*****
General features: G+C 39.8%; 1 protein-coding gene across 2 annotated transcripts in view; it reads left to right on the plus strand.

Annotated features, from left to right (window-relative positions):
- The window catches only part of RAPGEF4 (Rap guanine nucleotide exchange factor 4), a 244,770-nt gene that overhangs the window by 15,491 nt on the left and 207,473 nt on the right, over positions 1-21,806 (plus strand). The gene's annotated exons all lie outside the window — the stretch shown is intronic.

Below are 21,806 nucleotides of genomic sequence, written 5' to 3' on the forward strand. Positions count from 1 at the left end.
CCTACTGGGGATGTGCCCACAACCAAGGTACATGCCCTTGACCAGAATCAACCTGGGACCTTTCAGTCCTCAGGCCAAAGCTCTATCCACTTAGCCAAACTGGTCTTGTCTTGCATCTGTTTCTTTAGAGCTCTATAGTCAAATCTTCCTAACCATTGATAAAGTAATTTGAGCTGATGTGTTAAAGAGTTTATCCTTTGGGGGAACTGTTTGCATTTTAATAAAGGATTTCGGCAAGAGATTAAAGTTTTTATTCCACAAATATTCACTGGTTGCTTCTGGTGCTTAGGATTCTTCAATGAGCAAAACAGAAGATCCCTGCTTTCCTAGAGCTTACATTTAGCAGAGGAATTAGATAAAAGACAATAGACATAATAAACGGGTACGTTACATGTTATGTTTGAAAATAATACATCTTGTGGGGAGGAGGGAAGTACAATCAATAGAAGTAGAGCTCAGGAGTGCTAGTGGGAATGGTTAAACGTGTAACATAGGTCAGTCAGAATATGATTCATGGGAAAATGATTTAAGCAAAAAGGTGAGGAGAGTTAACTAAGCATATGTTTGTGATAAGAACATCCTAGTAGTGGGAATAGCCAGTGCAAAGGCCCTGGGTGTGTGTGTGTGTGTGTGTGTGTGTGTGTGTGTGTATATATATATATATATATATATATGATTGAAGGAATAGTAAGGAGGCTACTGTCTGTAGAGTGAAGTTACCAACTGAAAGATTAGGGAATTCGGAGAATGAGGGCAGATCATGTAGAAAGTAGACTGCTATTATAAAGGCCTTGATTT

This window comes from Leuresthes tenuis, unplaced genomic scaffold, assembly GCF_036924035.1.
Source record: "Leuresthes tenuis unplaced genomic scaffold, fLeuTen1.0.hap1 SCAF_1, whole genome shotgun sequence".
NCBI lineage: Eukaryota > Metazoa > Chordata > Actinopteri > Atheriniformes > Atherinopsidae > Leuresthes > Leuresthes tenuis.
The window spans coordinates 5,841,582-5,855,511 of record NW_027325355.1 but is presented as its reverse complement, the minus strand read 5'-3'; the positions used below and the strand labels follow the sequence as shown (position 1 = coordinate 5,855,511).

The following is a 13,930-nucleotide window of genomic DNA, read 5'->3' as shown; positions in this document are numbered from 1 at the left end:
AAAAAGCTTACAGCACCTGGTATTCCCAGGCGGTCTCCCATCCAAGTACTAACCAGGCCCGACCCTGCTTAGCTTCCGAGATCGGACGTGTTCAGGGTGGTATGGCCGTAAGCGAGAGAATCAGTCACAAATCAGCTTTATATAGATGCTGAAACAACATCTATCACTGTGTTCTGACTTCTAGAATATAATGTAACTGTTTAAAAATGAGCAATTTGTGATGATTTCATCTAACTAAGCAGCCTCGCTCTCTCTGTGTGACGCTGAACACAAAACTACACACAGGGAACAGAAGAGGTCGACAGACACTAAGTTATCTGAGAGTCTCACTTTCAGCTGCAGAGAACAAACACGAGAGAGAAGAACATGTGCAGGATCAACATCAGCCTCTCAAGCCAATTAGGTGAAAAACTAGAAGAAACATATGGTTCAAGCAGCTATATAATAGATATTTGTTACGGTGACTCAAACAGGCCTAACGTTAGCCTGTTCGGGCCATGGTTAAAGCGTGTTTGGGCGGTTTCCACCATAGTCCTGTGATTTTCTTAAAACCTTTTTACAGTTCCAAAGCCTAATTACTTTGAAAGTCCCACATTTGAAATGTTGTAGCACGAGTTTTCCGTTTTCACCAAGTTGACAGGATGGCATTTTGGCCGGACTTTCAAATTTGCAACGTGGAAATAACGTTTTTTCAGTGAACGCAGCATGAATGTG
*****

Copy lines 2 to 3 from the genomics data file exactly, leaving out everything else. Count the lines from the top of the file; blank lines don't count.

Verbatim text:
Annotated features, from left to right (window-relative positions):
- The window catches only part of RAPGEF4 (Rap guanine nucleotide exchange factor 4), a 244,770-nt gene that overhangs the window by 15,491 nt on the left and 207,473 nt on the right, over positions 1-21,806 (plus strand). The gene's annotated exons all lie outside the window — the stretch shown is intronic.